Even if AI-generated advice was basically the same as what you can find in books or Google—and, to be clear, I don’t think this is the case—the ease of access alone would make a huge difference in how people consume and act on that advice. This is for two reasons. First, there are a lot of simple ideas in life that seem obvious, but are hard to remember and apply at the right time (e.g. taking a deep breath to calm down, remembering to be grateful, etc). Even just being reminded of something simple at the right time is valuable. Second, when you make a form of advice (or any other valuable thing) easier to access than alternatives, people will access that advice much more often. The best model I know of to explain this is Stanford Professor BJ Fogg’s behavior model: Behavior = Motivation × Ability × Prompt.
Basically, people perform a behavior if they see a prompt to do it, and their motivation is high enough to overcome whatever level of difficulty is associated with that particular behavior.
AI radically decreases the friction involved in accessing advice, which means hundreds of millions of people are forming new habits and routines around the basic way they navigate the world and move towards their goals. If they used to have a stray thought that didn’t rise to the level of “I should read a book” or “I should hire a coach” they didn’t act on it. Ironically, having to take a big daunting first step like that violates one of the main themes often seen in advice of all sorts: “start small.” Now, with AI, you can. All you have to do is type a question and you’ll get a pretty good bite-sized starting point.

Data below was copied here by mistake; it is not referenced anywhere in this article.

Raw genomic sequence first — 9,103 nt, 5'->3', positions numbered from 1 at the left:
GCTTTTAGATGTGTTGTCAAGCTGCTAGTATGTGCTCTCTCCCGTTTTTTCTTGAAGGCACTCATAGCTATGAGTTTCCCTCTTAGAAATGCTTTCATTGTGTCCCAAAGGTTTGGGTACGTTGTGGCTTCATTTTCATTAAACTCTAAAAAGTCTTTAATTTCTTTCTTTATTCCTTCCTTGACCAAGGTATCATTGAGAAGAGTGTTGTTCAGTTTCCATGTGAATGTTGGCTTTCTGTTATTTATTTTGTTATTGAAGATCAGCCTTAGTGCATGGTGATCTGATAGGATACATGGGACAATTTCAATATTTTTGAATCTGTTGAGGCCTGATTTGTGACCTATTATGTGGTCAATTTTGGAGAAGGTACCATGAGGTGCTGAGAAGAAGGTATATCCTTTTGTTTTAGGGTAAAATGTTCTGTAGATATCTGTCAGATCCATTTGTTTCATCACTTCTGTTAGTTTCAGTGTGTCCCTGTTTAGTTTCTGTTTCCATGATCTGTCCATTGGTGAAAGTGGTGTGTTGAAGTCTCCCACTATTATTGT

This in and of itself would be radically important, but it’s not even half of the story.
AI-generated advice isn’t just an easier to access version of the same advice you can get in books or on webpages. The fundamental experience is totally different: it’s personalized. It takes place in a conversational format where you get just a little information at a time, which allows you to ask follow-up questions and make adjustments on the fly. Most importantly, it gives people a feeling of connection and accountability that is eerily similar to human contact.
This point is so obvious it hardly seems like it’s worth making, but I still don’t think many people fully appreciate the implications of this. It’s like the early days of the web: back then, the general concept that anyone could freely exchange information and transact was obvious, but few could imagine what the world would look like once that simple idea had a few decades to fully play out. The impact of personalized content will be similar: massive implications that take time to play out and are difficult to imagine.
Let’s take the running habit, for example. On the second run some people might feel a bad pain in their shin and wonder if they should stop. Others might get a little blister. And maybe some people will be tempted to go for even longer runs than what their AI coach told them to do, but aren’t sure how far to go. A book will have information for all these circumstances, but navigating to the right page at the right time involves effort. The vast majority of people won’t bother. With AI, getting the right information for your circumstances is as easy as asking.
Also, the conversational nature of AI-generated advice fosters an ongoing dialogue between the user and the AI. This lets users ask follow-up questions, seek clarifications, and receive real-time feedback as they progress towards their goals. It gives the feeling that someone (something?) is paying attention to your progress and rooting for you. The only way to get this feeling before now was by hiring a human coach. Static content can’t replicate this kind of dynamic interaction.